December 30, 2016


There is a long list of things I could resolve to do in 2017. After giving it some thought I have concluded that improving my speaking skills takes precedence. I am referring to eliminating extra words when I speak; words and phrases such as you know, I mean, so, at the end of the day, right, okay, ad infinitum. When did these meaningless inserts become ubiquitous in our everyday speech patterns? We hear them in ordinary conversation, and we note their constant presence with broadcast professionals.
Coincidentally as this resolution became an idea, I was reminded of the succinct beauty of Abraham Lincoln’s Gettysburg Address. Lincoln delivered his 272 word reflection after sitting through a 2 plus hour speech from then-noted orator Edward Everett. Lincoln paid tribute to the casualties of both the North and the South, and marked the significance of the Gettysburg Battle in our history, without one wasted word. In a convoluted fantasy I began to speculate on what Lincoln’s message would have sounded like if it included the omnipresent verbal tics we have come to expect in English language today. With apologies to Lincoln:
So four score and seven years ago our fathers brought forth on this continent, a new nation, I mean, conceived in Liberty, and dedicated to the proposition that all men are created equal.
Well now we are engaged in a great civil war you know, testing whether that nation, or any nation so conceived and so dedicated, can long endure. So we are met on a great battle-field of that war. We have come to dedicate a portion of that field, as a final resting place for those who here gave their lives that that nation might live. I mean it is altogether fitting and proper that we should do this.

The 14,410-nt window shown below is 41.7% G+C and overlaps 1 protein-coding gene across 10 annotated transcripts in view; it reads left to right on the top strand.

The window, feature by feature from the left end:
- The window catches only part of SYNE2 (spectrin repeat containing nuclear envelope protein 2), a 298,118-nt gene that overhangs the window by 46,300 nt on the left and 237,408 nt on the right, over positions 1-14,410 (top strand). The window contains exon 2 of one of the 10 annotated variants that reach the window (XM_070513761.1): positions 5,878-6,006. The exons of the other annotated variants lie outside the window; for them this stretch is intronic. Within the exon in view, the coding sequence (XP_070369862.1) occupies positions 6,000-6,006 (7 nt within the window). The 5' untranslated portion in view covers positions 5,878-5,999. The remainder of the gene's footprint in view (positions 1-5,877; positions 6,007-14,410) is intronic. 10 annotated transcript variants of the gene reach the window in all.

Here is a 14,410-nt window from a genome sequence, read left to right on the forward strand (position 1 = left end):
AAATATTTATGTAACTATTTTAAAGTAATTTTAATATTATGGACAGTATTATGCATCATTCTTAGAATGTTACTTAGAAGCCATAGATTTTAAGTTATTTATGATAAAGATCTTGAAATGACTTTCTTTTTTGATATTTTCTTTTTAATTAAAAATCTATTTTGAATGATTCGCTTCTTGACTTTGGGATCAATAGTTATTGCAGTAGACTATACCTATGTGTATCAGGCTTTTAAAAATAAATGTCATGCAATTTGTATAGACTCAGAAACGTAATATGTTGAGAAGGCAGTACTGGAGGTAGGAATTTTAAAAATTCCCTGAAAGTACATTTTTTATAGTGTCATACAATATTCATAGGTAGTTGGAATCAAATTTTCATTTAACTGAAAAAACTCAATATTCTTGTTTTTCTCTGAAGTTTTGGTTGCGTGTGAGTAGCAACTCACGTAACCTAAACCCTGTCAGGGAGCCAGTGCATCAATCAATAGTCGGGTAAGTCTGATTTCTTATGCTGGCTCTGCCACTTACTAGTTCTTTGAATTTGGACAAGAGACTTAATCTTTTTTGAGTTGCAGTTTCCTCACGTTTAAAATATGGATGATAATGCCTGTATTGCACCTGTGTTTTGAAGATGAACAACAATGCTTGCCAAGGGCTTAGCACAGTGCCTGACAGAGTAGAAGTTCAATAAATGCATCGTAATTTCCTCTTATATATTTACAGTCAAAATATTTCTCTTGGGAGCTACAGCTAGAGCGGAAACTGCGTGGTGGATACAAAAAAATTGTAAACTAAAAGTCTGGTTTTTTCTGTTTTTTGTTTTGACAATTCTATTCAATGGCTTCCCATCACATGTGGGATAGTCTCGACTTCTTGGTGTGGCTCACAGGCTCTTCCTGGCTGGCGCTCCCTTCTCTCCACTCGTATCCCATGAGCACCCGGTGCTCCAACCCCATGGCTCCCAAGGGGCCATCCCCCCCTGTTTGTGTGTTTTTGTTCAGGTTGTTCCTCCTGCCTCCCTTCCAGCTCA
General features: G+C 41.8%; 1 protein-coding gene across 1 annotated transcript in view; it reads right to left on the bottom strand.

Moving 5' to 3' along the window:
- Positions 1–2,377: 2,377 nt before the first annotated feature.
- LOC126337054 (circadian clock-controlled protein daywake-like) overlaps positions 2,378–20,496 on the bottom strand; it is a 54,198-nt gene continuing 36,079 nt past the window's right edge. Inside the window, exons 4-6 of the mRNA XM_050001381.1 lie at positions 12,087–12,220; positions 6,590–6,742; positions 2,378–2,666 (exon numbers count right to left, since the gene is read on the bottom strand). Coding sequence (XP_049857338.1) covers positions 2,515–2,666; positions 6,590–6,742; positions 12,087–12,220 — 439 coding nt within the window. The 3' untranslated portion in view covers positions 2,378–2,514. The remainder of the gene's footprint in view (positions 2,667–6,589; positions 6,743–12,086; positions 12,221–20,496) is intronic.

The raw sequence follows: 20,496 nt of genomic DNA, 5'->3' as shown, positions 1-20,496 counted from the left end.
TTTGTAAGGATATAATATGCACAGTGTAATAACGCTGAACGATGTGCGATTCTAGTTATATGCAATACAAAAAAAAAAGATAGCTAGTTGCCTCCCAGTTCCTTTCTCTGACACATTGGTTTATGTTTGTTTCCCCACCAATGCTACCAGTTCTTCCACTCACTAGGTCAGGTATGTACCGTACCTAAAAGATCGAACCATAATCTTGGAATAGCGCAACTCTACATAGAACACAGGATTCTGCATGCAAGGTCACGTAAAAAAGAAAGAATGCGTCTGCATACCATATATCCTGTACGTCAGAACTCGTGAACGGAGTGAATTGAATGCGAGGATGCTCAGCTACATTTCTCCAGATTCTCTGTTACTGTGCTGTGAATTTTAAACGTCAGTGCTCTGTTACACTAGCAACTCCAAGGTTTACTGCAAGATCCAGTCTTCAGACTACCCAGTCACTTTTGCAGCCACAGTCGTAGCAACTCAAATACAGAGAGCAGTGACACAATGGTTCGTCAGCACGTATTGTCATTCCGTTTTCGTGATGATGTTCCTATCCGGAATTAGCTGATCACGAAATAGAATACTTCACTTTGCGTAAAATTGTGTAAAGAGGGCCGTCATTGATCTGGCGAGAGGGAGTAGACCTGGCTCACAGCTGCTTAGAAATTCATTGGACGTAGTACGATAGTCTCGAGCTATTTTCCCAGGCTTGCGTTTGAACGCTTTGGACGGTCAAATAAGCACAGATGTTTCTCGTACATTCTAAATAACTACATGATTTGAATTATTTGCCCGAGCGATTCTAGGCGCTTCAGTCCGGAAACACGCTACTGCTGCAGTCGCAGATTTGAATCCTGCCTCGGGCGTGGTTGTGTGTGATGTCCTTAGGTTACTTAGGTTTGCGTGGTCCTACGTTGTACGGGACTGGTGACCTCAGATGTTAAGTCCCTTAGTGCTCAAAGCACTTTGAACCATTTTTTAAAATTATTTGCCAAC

But, I think, in a larger sense, we can not dedicate -- we can not consecrate -- we can not hallow -- this ground okay? The brave men, living and dead, who struggled here, have consecrated it, far above our poor power to add or detract. Here’s the point. The world will little note, nor long remember what we say here, but it can never forget what they did here. Right? At the end of the day, it is for us the living, rather, to be dedicated here to the unfinished work which they who fought here have thus far so nobly advanced. Well, it is rather for us to be here dedicated to the great task remaining before us -- that from these honored dead we take increased devotion you know, to that cause for which they gave the last full measure of devotion -- that we here highly resolve that these dead shall not have died in vain -- that this nation, under God, shall have a new birth of freedom -- and that government of the people, by the people, for the people, shall not perish from the earth, you know what I mean?

The function of this exercise is to remind myself to edit my speech as I would edit my writing or my playing. I can make an analogy to my improvisation style, which I believe is economical and devoid of pointless flourishes. Several veteran jazz improvisers acknowledged that it took them decades to determine what not to “say.”

No comments:

Post a Comment